Despite the challenging planting conditions this spring USDA is saying that farmers have planted even more corn than last year and the most acres in 77 years, according to Friday’s Acreage report.
Corn planted area for all purposes in 2013 is estimated at 97.4 million acres, up slightly from last year. This represents the highest planted acreage in the United States since 1936 when an estimated 102 million acres were planted. Growers expect to harvest 89.1 million acres for grain, up 2 percent from last year. Corn acreage is up in 23 states, but most of them are not major corn producing areas. In fact, acreage is down in the big corn states of Iowa, Illinois, Indiana and Missouri but small increases are noted in states like Nebraska, North Dakota and Ohio.
Not only that, soybean acreage is a new record. Soybean planted area for 2013 is estimated at a record high 77.7 million acres, up 1 percent from last year. Area for harvest, at 76.9 million acres, is up 1 percent from 2012 and will be a record high, if realized. Record high planted acreage is estimated in New York, Pennsylvania, and South Dakota. Wheat acres are up one percent and cotton is down 17% – no surprises there.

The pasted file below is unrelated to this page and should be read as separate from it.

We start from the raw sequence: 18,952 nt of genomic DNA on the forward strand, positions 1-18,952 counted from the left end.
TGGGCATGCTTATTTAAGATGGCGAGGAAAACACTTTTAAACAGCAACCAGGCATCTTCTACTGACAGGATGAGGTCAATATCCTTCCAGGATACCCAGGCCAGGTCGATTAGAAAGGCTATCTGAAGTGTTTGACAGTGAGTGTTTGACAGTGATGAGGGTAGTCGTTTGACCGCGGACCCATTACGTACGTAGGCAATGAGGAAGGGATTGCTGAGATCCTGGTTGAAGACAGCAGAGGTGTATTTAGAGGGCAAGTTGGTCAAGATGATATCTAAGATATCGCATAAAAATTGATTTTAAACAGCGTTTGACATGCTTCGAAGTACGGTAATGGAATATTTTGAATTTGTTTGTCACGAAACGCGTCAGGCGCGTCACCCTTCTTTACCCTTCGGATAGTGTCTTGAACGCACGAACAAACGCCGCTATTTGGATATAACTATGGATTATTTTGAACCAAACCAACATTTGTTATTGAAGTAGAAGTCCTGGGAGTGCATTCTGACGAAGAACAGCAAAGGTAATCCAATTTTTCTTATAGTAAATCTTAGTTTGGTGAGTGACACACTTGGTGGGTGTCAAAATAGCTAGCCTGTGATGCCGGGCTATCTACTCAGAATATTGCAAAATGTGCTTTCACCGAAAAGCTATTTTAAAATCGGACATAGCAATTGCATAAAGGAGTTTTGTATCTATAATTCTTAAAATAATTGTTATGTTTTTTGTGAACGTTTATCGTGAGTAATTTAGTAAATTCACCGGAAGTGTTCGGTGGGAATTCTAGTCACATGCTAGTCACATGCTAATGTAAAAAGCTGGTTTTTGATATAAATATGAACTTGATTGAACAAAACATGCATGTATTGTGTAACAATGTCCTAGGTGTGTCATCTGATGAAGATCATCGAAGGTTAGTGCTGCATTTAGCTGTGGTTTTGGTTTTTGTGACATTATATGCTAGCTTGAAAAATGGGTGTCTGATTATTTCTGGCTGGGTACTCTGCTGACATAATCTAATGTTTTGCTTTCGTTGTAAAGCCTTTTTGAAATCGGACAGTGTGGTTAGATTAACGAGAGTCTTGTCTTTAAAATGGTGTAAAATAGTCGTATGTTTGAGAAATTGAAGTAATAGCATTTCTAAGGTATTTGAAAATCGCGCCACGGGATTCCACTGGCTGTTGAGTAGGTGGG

Considering what the spring has been like, the numbers are being met with some skepticism by market watchers in particular. “It’s a shockingly big number and it will be questioned,” said Jack Scoville of The Price Futures Group during a crop conference call from the Minneapolis Grain Exchange today.
Listen to Jack’s commentary here: Jack Scoville, MGEX Crop Call
The question is whether USDA will resurvey farmers now, based on the spring planting issues. The National Agricultural Statistics Service (NASS) has already announced it will collect updated information next month for acres planted to soybean in fourteen states, but no word on corn.
Photo credit – Iowa Secretary of Ag Bill Northey who has a great set of 2013 crop photos on Facebook.